Cultivation, Harvesting or Processing of Marijuana (Health & Safety Code § 11358)
Cultivation, Harvesting or Processing of Marijuana ("Cultivation") is the unlawful planting, growing, harvesting, processing or drying of marijuana plants without or in excess of a medical prescription or doctor's recommendation.
Cultivation is felony and the cultivating of even one marijuana plant is enough to constitute a violation.
If you or someone you care about is facing a drug or marijuana charge, the criminal defense attorneys at the Weinrieb Law Firm can help explain the charges and properly defend against them. We can be reached twenty-four hours a day, seven days a week at (818) 933-6555.
Punishments and Drug Treatment for Cultivation, Harvesting or Processing of Marijuana
Cultivation, Harvesting or Processing of Marijuana is a felony punishable by 16 months, 2 or 3 years in state prison.
As an alternative to a state prison sentence, a defendant charged with Cultivation may qualify for a drug treatment program if the marijuana was cultivated entirely for personal use and not for sale. If so, the following programs may apply:
Penal Code § 1000 Drug Diversion
Under Penal Code section 1000 Drug Diversion, the defendant pleads "guilty" to the cultivation charge. Entry of judgment against the defendant on the guilty plea is then deferred (not entered by the court) while the defendant attends a qualifying drug treatment program. If the defendant successfully completes the program, and any other conditions imposed by the court, the case is then dismissed in its entirety (even though the defendant had previously entered a guilty plea).
To be eligible for Drug Diversion, the following requirements must be met:
- Defendant has no prior convictions for any controlled substance offense
- Defendant has not had probation or parole revoked in any prior case without later completing the probation or parole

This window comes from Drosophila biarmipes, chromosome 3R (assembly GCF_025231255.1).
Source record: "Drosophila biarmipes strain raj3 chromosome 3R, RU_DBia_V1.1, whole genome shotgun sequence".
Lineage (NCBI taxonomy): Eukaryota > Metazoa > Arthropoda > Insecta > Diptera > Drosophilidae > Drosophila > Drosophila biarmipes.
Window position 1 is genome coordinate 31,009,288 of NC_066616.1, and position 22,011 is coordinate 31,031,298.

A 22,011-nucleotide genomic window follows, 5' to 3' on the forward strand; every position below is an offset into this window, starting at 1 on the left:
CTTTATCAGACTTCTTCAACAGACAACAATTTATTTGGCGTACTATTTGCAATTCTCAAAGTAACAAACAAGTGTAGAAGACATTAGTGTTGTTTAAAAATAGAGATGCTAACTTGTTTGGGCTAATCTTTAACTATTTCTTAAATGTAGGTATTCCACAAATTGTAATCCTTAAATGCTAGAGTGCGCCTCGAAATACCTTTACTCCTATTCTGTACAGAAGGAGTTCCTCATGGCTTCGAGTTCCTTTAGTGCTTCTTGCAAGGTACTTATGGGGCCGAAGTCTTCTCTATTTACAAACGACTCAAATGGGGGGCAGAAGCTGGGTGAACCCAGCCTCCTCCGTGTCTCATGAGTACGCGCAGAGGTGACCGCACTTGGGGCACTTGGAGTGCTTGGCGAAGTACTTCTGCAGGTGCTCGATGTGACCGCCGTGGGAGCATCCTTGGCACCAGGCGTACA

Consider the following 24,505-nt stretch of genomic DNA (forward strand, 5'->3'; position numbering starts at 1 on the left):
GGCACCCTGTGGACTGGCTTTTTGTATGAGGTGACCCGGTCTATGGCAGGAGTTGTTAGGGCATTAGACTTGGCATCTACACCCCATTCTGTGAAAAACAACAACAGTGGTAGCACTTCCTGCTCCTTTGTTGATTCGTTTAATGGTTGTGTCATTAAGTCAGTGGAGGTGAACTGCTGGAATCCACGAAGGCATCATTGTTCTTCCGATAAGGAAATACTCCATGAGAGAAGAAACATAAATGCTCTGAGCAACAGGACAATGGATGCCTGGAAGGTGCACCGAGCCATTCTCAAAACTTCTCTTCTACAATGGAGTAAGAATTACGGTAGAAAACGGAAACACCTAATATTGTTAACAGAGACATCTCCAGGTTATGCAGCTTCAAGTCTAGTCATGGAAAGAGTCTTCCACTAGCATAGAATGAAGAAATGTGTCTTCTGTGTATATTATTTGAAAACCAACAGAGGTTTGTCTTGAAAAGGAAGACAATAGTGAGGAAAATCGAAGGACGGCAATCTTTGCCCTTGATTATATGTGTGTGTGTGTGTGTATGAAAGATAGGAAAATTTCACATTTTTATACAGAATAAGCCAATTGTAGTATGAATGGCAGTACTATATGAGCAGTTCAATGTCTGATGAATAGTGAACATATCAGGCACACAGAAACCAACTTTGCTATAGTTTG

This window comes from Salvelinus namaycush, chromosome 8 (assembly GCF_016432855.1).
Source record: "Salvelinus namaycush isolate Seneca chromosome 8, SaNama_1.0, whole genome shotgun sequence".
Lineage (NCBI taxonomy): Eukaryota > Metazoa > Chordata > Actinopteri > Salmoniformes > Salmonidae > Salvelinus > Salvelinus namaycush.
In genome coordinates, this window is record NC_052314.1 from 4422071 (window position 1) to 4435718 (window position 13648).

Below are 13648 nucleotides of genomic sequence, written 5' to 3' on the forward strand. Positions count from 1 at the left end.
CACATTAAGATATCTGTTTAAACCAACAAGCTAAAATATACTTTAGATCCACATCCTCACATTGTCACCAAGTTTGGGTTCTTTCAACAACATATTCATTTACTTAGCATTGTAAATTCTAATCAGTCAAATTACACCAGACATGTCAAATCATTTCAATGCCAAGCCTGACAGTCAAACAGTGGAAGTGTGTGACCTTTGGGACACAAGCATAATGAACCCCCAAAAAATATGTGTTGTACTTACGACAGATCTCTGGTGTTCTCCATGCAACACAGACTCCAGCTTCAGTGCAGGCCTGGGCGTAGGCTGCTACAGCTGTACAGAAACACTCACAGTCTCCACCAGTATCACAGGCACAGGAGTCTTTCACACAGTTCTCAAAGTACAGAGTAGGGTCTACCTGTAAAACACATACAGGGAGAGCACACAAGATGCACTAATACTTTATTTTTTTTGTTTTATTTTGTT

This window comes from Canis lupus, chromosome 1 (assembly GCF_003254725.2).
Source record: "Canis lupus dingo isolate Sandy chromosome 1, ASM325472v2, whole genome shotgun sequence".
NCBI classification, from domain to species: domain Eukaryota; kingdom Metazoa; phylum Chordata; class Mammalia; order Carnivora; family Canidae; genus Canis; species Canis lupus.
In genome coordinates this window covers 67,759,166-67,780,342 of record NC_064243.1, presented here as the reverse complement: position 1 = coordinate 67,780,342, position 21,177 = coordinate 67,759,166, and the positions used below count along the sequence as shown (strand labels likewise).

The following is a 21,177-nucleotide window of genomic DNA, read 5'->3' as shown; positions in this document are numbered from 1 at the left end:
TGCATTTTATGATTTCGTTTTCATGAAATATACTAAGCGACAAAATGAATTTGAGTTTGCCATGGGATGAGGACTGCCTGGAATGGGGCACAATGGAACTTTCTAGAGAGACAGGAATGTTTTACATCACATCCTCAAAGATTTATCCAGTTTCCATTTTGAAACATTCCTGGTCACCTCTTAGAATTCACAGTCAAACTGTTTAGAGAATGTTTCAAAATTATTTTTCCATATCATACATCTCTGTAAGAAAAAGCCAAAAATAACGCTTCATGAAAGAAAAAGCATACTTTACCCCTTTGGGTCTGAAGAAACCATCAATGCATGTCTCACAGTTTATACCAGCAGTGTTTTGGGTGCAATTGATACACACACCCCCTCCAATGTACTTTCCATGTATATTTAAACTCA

- Defendant has not been granted Drug Diversion in the previous 5 years
- The Defendant has no felony convictions within the previous 5 Years
- The current charges do not involve violence
- The current charges do not include another drug violation charge that does not qualify for Drug Diversion (for example, Driving Under the Influence of Drugs)
Under Proposition 36, the defendant pleads "guilty" to the cultivation charge, is placed on probation, and must complete one year of drug treatment and 6 months of after-care. If the defendant successfully completes the rehabilitation program and any other terms of probation, the charges may then be dismissed by the court.
To be eligible for Proposition 36, the following requirements must be met:
- The current charge is for non-violent drug possession for personal use
- Defendant has no "violent" or "serious" felony convictions within the previous 5 years
- Defendant is not convicted in the same case for any misdemeanor or felony that is not a non-violent drug possession charge
- Defendant has not refused drug treatment as part of Proposition 36 probation
- Defendant has not already participated at least twice in Proposition 36 or another drug treatment program AND the court determines that drug treatment is ineffective to treat the defendant
Potential defenses to a Cultivation, Harvesting or Processing of Marijuana charge will depend on the facts of the case, but may include:
- Lawful Medical Marijuana Cultivation – Defendant's cultivation was lawful pursuant to California's Medical Marijuana Law (Proposition 215)
- Lack of Evidence – In some cases, it may be difficult to prove that the defendant, rather than someone else, grew the marijuana: possessing marijuana does not prove that the defendant cultivated it
- Unlawful Search and Seizure – Law enforcement found the marijuana as part of an unlawful search or seizure of Defendant's person or premises under his control.
Contact UsIf you or someone you care about is facing criminal investigation or criminal charges of any type, please contact the criminal defense attorneys at the Weinrieb Law Firm. We can be reached twenty-four hours a day, seven days a week at (818) 933-6555, or through the confidential and secure email form on the firm's website at www.VWattorneys.com.